Skip Navigation or Skip to Content
Nonprofit’s Unpaid Student Intern Treated as Employee Under Minnesota Human Rights Act

The Minnesota Supreme Court concluded, in a July 29, 2020, decision*, that an unpaid student intern working at a local nonprofit was entitled to the same protection against discrimination found in the Minnesota Human Rights Act (MHRA) as paid employees.

In that case, a graduate student was gaining clinical experience via a practicum at a local nonprofit hospital. The Court said the student was subjected to significant and pervasive sex and race-based discrimination by her supervisor at the hospital. When the student sued the hospital claiming sex and race-based discrimination, the District Court concluded that because she was unpaid, she was not entitled to protection under the MHRA. The Court of Appeals did not address the issue.

The Minnesota Supreme Court reversed the lower Court, concluding that where there are reasons to treat an unpaid student intern as an employee, the MHRA’s protections will apply. Factors the Court found important in reaching this result included:

  • the student went through a typical application process to obtain the internship,
  • she was accepted by the hospital,
  • she was provided the human resources and IT training and support of an employee,
  • she provided services to the hospital and its patients in the same manner as paid staff, and
  • the hospital controlled the manner and means of the student’s work.


  • Nonprofits often provide academic opportunities for unpaid student interns. Under this new Minnesota common law, interns who do work similarly to employees (per the factors above) may be treated as employees for purposes of the protections found in the MHRA. This means students may be able to state a valid MHRA claim against nonprofits offering unpaid student internships despite the fact that the student intern receives no wages, benefits, or other payment.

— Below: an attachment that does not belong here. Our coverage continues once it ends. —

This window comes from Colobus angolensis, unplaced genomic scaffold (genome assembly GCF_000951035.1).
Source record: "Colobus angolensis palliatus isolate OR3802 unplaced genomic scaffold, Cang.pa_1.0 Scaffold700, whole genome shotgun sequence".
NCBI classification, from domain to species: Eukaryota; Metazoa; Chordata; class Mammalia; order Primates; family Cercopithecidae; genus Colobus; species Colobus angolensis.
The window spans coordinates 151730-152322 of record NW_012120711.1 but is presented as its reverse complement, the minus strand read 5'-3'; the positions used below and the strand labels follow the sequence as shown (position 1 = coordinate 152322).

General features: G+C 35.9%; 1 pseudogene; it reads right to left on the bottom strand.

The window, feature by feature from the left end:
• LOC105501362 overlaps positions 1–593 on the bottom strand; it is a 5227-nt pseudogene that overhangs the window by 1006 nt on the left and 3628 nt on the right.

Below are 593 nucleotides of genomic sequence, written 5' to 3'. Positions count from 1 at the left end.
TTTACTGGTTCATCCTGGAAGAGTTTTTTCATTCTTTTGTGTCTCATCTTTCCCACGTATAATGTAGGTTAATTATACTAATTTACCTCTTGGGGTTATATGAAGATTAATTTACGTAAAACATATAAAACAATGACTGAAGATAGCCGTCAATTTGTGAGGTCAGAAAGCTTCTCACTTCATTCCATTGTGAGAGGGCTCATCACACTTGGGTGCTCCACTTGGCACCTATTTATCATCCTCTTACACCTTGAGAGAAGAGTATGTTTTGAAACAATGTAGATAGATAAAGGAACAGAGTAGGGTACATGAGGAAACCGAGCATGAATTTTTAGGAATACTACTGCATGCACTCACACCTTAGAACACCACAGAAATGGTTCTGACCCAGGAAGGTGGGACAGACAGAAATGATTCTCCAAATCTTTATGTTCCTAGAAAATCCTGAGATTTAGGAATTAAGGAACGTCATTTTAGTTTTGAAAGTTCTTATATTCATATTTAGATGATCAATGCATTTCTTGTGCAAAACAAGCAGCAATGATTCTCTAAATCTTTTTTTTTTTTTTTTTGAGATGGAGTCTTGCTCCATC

• Nonprofits with unpaid student internship or volunteer programs should evaluate their programs, and the factors listed above to determine whether the nonprofit could be determined to be the employer of the interns or volunteers, for purposes of the MHRA under this new Minnesota common law rule.
  • In this case, the Court noted that the unpaid intern regularly raised concerns about her supervisor’s discriminatory behavior to others within the nonprofit, including to human resources representatives. Where an unpaid intern or volunteer raises discrimination concerns or allegations, nonprofits should investigate those claims carefully after seeking advice from employment counsel.

*Abel v. Abbott Nw. Hosp., No. A19-0461, 2020 WL 4342917, at *1 (Minn. July 29, 2020)

Scroll to the top of the web page anchor link.